WSJ survey reveals odds of a recession within next 12 months is about 21%
October 24, 2016: Only a few weeks is left before the US chooses its 45th president. Historically, every US president elected till date has faced a recession or a recession-like scenario. A Wall Street Journal survey in June of more than 60 economists shows that the odds of a recession within the next 12 months are about 21%, a rise of two percentage points higher than the poll taken in April.
“If the next president is not going to have a recession, it will be a US record,” said Gad Levanon, chief economist for North America at the Conference Board in New York. In the United States, the unofficial beginning and ending dates of national economic expansions have been defined by National Bureau of Economic Research (NEBR), a private non-profit research organisation. The NBER defines expansion as a period when economic activity rises substantially, spreads across the economy, and typically lasts for several years.
It might be recalled that when President Barack Obama took office in January 2009, the nation was in midst of the Lehman crisis. When George W Bush started his tenure in 2001, he inherited a recession-like scenario.
The current economic expansion, which is 83-month-old, is already the fourth-longest in more than 150 years. According to studies, it is showing signs of wearing off. In fact, the history of cyclical expansion suggests that the odds are significantly better than 50-50 that the US will have a recession within the next three years. US’s real GDP growth is on a downward trend over the last four quarters, according to the US Bureau of Economic Analysis (BEA).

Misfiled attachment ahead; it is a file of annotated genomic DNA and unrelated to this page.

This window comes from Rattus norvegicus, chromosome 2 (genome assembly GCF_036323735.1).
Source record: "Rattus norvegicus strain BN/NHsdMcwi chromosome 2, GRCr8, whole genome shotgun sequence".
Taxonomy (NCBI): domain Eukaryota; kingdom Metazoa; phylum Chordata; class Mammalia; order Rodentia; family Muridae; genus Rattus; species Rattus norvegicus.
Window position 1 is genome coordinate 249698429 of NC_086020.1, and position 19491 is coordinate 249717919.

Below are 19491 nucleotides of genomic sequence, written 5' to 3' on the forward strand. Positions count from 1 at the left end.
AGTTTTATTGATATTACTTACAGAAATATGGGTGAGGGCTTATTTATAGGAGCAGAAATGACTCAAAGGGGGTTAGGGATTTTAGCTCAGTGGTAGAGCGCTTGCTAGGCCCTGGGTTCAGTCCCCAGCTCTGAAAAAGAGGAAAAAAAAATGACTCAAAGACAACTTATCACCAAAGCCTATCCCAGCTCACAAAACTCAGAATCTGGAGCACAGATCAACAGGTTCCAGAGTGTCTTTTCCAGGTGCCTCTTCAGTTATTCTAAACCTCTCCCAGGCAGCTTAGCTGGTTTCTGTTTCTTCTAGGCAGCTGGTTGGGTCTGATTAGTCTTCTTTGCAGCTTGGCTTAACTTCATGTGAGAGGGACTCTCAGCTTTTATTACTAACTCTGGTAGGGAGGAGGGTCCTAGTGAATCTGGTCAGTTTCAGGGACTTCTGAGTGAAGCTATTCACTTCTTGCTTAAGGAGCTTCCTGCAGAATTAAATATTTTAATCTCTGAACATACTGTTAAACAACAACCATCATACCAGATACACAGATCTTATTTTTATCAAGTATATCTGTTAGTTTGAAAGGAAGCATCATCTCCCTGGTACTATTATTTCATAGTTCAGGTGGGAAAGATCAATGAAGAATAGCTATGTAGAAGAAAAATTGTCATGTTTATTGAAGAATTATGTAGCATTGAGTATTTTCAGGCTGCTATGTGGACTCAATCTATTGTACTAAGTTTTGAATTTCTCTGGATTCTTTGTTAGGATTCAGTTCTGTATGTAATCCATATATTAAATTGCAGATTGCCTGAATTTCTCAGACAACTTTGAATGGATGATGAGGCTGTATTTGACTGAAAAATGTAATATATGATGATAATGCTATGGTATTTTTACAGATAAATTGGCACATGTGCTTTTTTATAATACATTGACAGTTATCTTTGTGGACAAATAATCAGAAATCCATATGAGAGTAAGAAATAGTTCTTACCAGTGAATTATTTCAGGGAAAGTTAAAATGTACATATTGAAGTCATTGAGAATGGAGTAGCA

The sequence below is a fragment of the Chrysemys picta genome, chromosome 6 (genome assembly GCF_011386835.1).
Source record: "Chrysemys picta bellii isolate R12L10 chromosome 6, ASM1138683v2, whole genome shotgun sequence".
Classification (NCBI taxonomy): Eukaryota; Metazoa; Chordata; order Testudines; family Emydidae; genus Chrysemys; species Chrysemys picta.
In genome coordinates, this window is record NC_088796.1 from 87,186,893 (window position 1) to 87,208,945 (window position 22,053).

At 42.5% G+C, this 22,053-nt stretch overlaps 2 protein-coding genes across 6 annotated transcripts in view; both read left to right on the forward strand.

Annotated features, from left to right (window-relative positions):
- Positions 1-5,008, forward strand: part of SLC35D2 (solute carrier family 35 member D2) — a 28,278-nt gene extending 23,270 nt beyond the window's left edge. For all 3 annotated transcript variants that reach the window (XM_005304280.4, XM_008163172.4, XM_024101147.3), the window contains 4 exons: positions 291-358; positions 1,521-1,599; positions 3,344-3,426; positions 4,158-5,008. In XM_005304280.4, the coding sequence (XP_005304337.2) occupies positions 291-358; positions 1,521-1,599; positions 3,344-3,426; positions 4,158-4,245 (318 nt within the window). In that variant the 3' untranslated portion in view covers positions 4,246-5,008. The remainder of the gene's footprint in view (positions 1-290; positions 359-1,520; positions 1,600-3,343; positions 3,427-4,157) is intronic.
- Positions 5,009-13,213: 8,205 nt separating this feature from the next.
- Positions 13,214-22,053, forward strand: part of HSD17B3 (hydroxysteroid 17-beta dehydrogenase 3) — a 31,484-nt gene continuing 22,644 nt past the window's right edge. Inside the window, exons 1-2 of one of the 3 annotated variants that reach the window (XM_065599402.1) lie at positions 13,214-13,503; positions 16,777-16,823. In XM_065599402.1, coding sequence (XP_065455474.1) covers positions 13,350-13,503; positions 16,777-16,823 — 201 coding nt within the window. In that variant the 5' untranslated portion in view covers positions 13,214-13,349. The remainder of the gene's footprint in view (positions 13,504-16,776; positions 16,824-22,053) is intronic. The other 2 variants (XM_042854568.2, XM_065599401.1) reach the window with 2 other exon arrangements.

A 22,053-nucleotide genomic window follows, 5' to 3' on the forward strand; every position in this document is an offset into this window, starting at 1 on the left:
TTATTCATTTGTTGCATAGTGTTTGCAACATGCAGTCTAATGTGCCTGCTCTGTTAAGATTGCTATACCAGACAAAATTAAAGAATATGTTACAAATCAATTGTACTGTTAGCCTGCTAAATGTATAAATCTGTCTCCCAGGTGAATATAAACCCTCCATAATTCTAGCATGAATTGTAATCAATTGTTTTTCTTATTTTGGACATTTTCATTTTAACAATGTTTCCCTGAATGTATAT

A lot will also depend on how Brexit unfolds. An unstable EU will affect US in more than one way. Exports, which have been a major contributor in the nation’s post 2008 economic recovery, has suffered in the past few years, thanks to slower growth in Europe. Brexit will only exacerbate this. Historically, the UK has acted as the main channel for US to express its political and economic will in Europe. With the UK out of the European Union, the US will find it harder to influence Europe.
Hence, many are of the belief that the US is overdue for a recession even if Clinton comes to power. According to a report in Yahoo, findings by Tax Foundation show that a Clinton presidency would reduce GDP by 1% over the long-term and cause a 0.7 percent drop in after-tax income for the top 10% of taxpayers.
However, Tom Elliott, deVere Group’s International Investment Strategist, does not foresee much change if Clinton wins. “Assuming Clinton wins, I don’t expect much change from current growth rates (between 1 and 1.5%). She will be under pressure to be ‘tough’ on foreign trade, so Pacific and European trade deals look vulnerable. But the positive effect of completing these is only long term.”